Stress; Prevent rather than Cure!

by Shema Ammer

I am currently working on an analysis of both quantitative and qualitative data (mixed methods). Although a mixed method design is challenging due to its inherent complexity, I believe that this method enables me to gather a wide variety of data to measure and compare the outcomes of the intervention. To analyse the quantitative data I used the Statistical Package for the Social Sciences (SPSS 18). To analyse the qualitative data I decided to use Thematic Analysis. The process of data analysis is challenging and takes time, so to motivate myself I attended several workshops. These included:

  • PhD Comics – ‘ The Power of Procrastination’ (a talk by Jorge Cham)
  • Stress Management
  • Fearless

The things I learnt from all of these workshops are helping me to cope with the stress that I experience from data analysis and my PhD studies in general. The presenters of each helped me to learn how to manage and control my stress in order to feel more happy and productive as a PhD student.

The main thing I learnt through these workshops was that we should prevent, rather than cure, stress by:

  • developing resistance
  • improving productivity by realistic planning and time management
  • setting realistic targets and expectations
  • analysing or recognising ourselves (self-awareness is knowledge, and knowledge is power).

I believe that attendance at these kind of workshops improves self-awareness, particularly regarding the challenges being presented by PhD study.

Sarah Worley-James, who gave the talk on “stress management” taught me that the stress and anxiety produced by undertaking a PhD is unique due to the following factors:

  • Isolation and limited support
  • Pressure from self (perfectionism)
  • international students
  • Pressure of Viva
  • The Imposter Syndrome

I learnt that when we are facing a problem or challenge, one of the key questions we need to ask ourselves is: “Okay. So what do I plan to do differently so I can have a chance at a different outcome?”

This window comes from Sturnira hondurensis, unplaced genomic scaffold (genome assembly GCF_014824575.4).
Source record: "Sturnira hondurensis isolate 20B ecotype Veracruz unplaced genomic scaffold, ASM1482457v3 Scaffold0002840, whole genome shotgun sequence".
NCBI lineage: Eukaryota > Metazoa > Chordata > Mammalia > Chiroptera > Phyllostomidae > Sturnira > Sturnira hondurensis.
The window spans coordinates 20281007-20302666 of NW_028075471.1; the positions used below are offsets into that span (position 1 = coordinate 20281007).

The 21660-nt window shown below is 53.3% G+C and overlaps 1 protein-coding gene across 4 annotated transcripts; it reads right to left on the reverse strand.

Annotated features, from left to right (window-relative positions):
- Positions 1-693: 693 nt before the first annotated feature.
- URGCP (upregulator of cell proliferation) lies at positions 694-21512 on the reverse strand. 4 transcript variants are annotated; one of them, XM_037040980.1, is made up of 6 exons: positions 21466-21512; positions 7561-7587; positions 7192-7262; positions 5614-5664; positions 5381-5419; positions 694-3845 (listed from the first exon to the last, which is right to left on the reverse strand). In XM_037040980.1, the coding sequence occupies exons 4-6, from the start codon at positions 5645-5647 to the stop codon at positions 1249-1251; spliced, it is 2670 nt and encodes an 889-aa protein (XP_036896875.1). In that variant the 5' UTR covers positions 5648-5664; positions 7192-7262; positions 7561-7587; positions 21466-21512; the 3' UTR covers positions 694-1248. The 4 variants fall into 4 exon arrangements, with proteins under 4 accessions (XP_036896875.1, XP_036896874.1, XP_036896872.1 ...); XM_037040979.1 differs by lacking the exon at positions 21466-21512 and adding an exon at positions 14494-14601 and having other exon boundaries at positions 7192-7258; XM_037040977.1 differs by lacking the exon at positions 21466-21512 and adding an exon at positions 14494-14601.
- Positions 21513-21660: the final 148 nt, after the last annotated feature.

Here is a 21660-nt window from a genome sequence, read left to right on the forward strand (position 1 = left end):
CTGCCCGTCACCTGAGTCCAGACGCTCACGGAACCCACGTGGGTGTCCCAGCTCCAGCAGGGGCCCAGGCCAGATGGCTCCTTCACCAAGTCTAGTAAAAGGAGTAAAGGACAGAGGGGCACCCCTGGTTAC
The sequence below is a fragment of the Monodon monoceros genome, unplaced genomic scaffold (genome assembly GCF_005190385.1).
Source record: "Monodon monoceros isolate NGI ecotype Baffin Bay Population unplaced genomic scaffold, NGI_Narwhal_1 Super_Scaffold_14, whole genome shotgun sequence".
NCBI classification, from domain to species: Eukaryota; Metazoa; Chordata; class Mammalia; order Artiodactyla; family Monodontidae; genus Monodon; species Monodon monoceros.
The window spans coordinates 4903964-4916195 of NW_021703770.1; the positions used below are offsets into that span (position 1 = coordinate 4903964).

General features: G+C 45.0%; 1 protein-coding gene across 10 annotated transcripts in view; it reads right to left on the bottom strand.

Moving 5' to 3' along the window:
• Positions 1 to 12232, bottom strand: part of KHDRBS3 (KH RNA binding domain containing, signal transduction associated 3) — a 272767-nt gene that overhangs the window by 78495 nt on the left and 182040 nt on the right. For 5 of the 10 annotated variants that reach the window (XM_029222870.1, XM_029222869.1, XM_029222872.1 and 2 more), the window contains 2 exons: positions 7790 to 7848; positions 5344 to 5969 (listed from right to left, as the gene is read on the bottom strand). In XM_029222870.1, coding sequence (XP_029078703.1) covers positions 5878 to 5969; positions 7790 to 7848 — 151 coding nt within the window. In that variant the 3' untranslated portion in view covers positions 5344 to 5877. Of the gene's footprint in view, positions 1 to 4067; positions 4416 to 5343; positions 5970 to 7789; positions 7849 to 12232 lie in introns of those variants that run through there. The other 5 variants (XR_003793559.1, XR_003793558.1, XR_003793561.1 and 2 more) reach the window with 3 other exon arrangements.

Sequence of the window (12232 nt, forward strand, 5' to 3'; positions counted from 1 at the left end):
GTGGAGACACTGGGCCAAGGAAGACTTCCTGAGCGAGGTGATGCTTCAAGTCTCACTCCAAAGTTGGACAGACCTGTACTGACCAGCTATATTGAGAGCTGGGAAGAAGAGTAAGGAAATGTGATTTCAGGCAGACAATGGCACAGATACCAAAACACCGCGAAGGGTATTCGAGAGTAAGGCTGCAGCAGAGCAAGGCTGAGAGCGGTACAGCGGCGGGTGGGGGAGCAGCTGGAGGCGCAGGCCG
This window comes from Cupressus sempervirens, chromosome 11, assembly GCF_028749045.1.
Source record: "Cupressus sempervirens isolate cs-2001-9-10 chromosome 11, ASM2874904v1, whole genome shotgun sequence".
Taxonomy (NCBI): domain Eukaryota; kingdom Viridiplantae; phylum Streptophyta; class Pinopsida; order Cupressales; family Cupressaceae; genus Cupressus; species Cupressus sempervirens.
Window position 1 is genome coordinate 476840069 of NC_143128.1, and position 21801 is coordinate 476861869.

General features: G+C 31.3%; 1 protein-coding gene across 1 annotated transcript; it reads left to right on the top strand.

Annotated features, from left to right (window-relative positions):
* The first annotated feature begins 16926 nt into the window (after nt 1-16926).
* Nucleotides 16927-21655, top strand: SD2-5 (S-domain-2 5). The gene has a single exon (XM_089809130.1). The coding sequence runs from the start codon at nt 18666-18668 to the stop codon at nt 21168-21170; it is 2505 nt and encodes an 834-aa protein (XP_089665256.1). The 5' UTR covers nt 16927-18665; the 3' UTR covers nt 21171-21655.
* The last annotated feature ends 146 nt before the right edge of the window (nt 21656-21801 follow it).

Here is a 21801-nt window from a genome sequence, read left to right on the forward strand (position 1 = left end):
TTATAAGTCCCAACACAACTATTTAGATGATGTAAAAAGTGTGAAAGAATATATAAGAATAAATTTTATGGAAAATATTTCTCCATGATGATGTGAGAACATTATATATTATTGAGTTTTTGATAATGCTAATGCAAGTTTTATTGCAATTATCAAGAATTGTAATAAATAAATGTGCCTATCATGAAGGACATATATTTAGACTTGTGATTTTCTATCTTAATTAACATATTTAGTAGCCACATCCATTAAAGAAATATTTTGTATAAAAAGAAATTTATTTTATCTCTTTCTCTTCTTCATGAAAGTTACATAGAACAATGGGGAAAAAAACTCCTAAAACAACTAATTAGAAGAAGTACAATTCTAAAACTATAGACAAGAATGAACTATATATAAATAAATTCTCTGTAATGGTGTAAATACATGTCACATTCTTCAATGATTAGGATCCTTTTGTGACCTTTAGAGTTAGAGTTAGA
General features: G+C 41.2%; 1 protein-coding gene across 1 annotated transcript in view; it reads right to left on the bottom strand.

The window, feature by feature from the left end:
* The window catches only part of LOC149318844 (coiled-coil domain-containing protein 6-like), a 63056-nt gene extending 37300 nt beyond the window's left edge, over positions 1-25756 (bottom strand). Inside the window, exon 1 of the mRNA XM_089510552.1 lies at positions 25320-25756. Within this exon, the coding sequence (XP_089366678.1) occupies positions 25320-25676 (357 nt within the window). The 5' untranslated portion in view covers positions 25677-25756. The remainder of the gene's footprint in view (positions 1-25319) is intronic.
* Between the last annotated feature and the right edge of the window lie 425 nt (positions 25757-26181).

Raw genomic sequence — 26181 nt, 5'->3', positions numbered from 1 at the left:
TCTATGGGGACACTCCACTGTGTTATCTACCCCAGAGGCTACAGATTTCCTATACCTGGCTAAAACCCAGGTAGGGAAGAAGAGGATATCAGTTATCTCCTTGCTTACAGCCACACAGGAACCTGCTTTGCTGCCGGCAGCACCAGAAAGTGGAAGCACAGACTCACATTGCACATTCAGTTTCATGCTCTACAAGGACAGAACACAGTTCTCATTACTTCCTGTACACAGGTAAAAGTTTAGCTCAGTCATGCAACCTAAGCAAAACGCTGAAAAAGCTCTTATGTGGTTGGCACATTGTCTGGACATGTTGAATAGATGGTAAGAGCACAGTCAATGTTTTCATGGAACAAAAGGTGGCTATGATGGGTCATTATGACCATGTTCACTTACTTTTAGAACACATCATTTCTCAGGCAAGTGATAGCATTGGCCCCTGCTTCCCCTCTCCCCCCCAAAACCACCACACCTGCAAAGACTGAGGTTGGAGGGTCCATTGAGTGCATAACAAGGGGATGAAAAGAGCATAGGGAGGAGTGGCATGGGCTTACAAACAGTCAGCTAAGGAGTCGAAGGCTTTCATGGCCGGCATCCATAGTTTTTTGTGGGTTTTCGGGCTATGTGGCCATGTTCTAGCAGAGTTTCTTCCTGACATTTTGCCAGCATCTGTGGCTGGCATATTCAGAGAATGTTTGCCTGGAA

If we can succeed in doing this, managing our stress and anxiety effectively will equip us with the ability to:

  • solve problems effectively
  • identify difficult situations
  • think calmly under pressure
  • believe in ourselves and  improve self-confidence
  • cope with deadlines
  • plan our time effectively
  • communicate well with others
  • feel positive
  • avoid procrastination and perfectionism!!


The TOP TIPS I learnt from these workshops:

  1. Take 1 minute at the end of each day to write 3 things that you have achieved. (This should help to build your self-confidence and self-esteem.)
  2. Focus on the evidence for positive outcomes of your efforts
  3. Reduce mental stress by identifying and challenging fearful thoughts, as well as relaxing through imagination and mediation.
  4. Reduce physical stress using muscular relaxation, deep breathing, exercise and a healthy diet and environment.

I hope that these tips will help us to progress along our chosen career path; minimising the risk of stress overload and burn out.


Some websites I would recommend:

Hello from Wafa

Hello, I am Wafa from Saudi Arabia; I started my PhD study (full time) this April. My research topic will be about “Assessing the Needs of Breast Cancer Survivors in Saudi Arabia”. I believe that this study has the potential to help breast cancer patients break their silence and improve their quality of life.

WafaMy masters degree (MSc. Nursing Science) was obtained from Trinity College in Dublin. Being abroad for the last two years has helped me to become more mature, independent, self-confident and open-minded; especially in terms of change.

When I first started, my feelings were a mixture of panic and excitement. However, with excellent help from academic and administrative staff in Cardiff University, all the worries faded away and I was able to “collect” myself again.

I really enjoyed joining Mrs. Sarah Fotheringham this week on a visit to Fitzalan High School, where I helped to promote nursing as a career. It was an amazing experience to talk about nursing, in Saudi Arabia and in the world generally, to teenagers who came from various different backgrounds. I am looking forward to our next school visit as I believe that nursing is a truly challenging and exciting career option.